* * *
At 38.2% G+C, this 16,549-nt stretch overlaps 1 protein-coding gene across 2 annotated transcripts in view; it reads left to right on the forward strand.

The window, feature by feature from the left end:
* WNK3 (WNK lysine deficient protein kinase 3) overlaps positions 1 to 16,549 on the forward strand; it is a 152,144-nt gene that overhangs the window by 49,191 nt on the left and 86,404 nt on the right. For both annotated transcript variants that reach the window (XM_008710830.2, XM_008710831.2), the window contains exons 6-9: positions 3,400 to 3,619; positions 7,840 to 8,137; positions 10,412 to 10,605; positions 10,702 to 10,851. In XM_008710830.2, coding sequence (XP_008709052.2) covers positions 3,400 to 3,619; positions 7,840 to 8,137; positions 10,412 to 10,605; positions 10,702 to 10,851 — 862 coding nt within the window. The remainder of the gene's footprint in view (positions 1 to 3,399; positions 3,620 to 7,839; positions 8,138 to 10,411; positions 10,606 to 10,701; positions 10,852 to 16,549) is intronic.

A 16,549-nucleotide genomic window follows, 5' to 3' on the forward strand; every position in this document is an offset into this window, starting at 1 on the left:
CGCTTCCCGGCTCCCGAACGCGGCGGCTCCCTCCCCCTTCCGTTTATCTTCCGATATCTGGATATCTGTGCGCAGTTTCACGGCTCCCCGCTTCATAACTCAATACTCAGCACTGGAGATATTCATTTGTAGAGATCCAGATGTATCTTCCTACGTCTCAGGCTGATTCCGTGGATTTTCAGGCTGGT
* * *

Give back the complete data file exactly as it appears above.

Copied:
At 38.2% G+C, this 16,549-nt stretch overlaps 1 protein-coding gene across 2 annotated transcripts in view; it reads left to right on the forward strand.

The window, feature by feature from the left end:
* WNK3 (WNK lysine deficient protein kinase 3) overlaps positions 1 to 16,549 on the forward strand; it is a 152,144-nt gene that overhangs the window by 49,191 nt on the left and 86,404 nt on the right. For both annotated transcript variants that reach the window (XM_008710830.2, XM_008710831.2), the window contains exons 6-9: positions 3,400 to 3,619; positions 7,840 to 8,137; positions 10,412 to 10,605; positions 10,702 to 10,851. In XM_008710830.2, coding sequence (XP_008709052.2) covers positions 3,400 to 3,619; positions 7,840 to 8,137; positions 10,412 to 10,605; positions 10,702 to 10,851 — 862 coding nt within the window. The remainder of the gene's footprint in view (positions 1 to 3,399; positions 3,620 to 7,839; positions 8,138 to 10,411; positions 10,606 to 10,701; positions 10,852 to 16,549) is intronic.

A 16,549-nucleotide genomic window follows, 5' to 3' on the forward strand; every position in this document is an offset into this window, starting at 1 on the left:
CGCTTCCCGGCTCCCGAACGCGGCGGCTCCCTCCCCCTTCCGTTTATCTTCCGATATCTGGATATCTGTGCGCAGTTTCACGGCTCCCCGCTTCATAACTCAATACTCAGCACTGGAGATATTCATTTGTAGAGATCCAGATGTATCTTCCTACGTCTCAGGCTGATTCCGTGGATTTTCAGGCTGGT